Survival of the smallest?

Survival of the smallest?  – Trends in brachiopod size across the Late Triassic mass extinction

Overview

wp_20161213_10_05_43_proOver the summer of 2016, I co-supervised a Palaeontological Association-funded summer intern, Fiona Pye, along with Chris Hughes, Zoe Hughes, and Prof. Richard Twitchett (all of the Natural History Museum (NHM), London). Fiona was tasked with attempting to detect any evidence of a ‘Lilliput Effect’ in brachiopods following the Late Triassic mass extinction. The project took advantage of the recent curatorial improvements and digitization of the Mesozoic brachiopod collections at the NHM.

More information about PalAss funding for undergraduate interns can be found on the Palaeontological Association website.

Introduction

Body size is a key indicator of an animal’s ability to survive and reproduce. In the immediate aftermath of mass extinction events, surviving animals tend to become temporarily a lot smaller, a term referred to as the ‘Lilliput Effect’ (Twitchett 2007). Greenhouse conditions are ubiquitous with a number of Phanerozoic extinction events where marine survivors find themselves living in waters that are warmer and deoxygenated. This reduction in oxygen, coupled with the strains of higher temperatures on metabolic rates, causes species to mature faster and to smaller sizes whilst placing constraints on resources allocated to essential processes such as maintaining a hard shell (Garilli et al. 2015). The Lilliput Effect is well recognised in the aftermath of the Late Permian mass extinction (c. 252 Ma) (Twitchett 2007), but less so in the Late Triassic mass extinction (c. 201 Ma) that occurred some 50 million years later. However, given the similarities between the causal mechanisms of the two events, i.e. volcanic-induced extreme global warming, it is hypothesised that marine shelly macrofaunas will display a similar pattern of size reduction in the immediate aftermath of the Late Triassic mass extinction event. This study uses brachiopods from the Natural History Museum, London collection to investigate body volume changes, and thus the presence of a Lilliput Effect, in the order Rhynchonellida across the Triassic/Jurassic boundary.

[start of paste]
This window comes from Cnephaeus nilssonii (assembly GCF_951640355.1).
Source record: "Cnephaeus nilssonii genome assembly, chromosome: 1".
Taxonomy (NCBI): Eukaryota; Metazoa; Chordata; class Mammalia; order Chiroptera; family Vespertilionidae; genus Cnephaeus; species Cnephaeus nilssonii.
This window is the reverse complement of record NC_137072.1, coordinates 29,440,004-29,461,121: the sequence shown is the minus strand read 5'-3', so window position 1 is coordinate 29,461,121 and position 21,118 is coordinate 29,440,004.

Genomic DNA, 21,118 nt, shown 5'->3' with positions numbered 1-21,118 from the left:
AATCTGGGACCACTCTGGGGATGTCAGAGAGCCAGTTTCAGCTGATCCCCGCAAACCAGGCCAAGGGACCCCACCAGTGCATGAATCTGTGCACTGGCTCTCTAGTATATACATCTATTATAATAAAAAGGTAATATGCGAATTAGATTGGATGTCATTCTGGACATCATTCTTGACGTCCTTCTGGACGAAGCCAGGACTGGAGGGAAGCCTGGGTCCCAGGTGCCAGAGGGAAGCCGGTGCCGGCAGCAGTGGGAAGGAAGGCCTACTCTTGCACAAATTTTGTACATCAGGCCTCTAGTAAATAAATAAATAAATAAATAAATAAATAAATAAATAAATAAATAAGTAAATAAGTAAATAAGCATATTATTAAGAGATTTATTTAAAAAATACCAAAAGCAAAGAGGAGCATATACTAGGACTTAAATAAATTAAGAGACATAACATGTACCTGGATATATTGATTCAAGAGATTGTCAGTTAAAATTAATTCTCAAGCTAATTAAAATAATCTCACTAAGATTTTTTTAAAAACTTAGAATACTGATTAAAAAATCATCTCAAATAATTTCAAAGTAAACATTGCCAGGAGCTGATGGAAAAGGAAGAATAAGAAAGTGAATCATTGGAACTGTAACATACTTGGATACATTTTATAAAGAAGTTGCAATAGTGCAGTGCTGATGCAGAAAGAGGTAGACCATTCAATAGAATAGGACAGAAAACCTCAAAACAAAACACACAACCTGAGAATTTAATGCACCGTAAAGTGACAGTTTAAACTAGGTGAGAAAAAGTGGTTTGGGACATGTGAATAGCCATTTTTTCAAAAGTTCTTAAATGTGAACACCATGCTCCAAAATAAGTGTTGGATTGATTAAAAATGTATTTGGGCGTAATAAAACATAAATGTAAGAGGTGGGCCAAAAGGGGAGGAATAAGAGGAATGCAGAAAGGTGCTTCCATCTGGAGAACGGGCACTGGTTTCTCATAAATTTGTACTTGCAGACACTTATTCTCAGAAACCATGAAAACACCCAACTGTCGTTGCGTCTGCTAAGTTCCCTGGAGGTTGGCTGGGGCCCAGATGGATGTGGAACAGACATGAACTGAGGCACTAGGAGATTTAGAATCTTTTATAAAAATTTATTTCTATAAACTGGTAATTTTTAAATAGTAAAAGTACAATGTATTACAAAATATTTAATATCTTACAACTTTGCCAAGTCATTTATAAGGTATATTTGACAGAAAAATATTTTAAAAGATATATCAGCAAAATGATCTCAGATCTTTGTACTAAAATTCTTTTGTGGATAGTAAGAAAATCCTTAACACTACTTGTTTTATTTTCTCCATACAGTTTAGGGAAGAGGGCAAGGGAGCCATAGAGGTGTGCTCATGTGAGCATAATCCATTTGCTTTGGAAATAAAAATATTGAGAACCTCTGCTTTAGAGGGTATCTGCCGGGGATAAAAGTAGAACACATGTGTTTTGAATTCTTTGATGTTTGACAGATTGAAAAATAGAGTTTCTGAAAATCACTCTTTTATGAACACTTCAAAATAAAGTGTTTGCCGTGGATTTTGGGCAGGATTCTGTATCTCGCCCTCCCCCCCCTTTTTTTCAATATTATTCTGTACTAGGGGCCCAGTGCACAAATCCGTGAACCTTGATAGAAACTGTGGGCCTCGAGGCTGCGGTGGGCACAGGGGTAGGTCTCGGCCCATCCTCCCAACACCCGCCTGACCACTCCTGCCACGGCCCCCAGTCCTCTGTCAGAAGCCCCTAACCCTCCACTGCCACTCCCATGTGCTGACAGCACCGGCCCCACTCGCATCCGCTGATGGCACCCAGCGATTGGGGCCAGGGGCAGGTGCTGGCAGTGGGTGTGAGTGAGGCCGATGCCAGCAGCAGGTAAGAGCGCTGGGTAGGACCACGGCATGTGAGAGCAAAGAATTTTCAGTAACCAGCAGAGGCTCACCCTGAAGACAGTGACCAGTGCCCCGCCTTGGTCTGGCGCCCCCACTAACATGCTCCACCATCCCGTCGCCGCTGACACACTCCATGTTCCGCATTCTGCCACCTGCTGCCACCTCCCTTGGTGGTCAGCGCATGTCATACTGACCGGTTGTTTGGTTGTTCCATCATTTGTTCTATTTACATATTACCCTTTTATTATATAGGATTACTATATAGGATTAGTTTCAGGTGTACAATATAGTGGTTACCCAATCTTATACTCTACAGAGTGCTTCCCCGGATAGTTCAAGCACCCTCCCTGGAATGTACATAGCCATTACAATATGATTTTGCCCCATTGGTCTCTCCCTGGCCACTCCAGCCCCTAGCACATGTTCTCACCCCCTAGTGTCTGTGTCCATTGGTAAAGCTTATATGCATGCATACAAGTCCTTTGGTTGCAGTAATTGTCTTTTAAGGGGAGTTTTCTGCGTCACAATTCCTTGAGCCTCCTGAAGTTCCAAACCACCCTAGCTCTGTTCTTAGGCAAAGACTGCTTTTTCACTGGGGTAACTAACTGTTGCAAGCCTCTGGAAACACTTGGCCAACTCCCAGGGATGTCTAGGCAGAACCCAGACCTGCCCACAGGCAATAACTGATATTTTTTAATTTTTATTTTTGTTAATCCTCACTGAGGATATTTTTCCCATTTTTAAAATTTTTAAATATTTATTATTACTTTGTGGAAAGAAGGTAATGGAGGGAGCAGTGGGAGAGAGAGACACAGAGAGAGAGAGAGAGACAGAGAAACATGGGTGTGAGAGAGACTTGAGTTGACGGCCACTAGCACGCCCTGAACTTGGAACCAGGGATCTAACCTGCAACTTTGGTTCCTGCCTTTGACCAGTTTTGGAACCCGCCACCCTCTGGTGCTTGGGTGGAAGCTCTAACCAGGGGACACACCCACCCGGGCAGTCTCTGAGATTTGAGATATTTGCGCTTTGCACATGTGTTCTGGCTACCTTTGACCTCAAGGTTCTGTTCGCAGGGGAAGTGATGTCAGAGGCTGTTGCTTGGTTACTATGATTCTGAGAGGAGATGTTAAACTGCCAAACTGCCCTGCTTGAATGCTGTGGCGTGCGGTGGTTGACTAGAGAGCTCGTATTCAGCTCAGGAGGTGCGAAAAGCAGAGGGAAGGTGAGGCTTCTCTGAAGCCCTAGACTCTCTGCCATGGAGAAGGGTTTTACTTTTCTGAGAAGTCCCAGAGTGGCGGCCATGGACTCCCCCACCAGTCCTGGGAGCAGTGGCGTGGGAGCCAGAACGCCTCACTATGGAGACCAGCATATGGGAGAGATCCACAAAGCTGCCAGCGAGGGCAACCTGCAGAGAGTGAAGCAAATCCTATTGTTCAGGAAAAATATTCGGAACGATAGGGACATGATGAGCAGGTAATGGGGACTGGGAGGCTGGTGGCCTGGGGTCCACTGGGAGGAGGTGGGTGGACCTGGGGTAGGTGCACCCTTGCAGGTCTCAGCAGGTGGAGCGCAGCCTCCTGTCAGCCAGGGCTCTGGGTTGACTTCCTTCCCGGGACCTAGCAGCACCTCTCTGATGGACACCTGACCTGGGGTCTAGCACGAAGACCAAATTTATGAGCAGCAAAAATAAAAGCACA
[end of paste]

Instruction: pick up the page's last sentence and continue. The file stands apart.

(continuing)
Methods

Late Triassic-Early Jurassic Rhynchonellid brachiopod genera were sampled from the Natural History Museum collections. Specimens to be studied were limited to those within the order Rhynchonellida as this group has better studied taxonomy than other Mesozoic brachiopods (Ager 1990). Specimens were measured if they possessed undamaged principal axes and if they fulfilled criteria for appropriate chrono- and/or biostratigraphic resolution. Late Triassic specimens were recorded as either Keuperian (Carnian-Norian) or Rhaetian, and Early Jurassic specimens were recorded to ammonite zones. Specimens were measured with digital callipers along the anteposterior (A), transverse (T), and dorsoventral (D) axes (Figure 1).

figure-1

Figure 1. NHM 32415 b with principal axes indicated by white lines. A = anteroposterior; T = transverse; D = dorsoventral.

Taxonomic revisions were undertaken using The Paleobiology Database and The Treaties on Invertebrate Palaeontology, Volume H. After taxonomic updates,  specimens were left in the order Rhynchonellida. Specimen volume was then calculated using the equation from Novack-Gottshall (2008).

equation-for-website

where A = anteroposterior, T = transverse, D = dorsoventral (see Figure 1).

Mean and standard deviations of specimen volume were calculated for each genera per time bin and significance of changes in mean body size through time were calculated using two-tailed Wilcoxon tests.

Results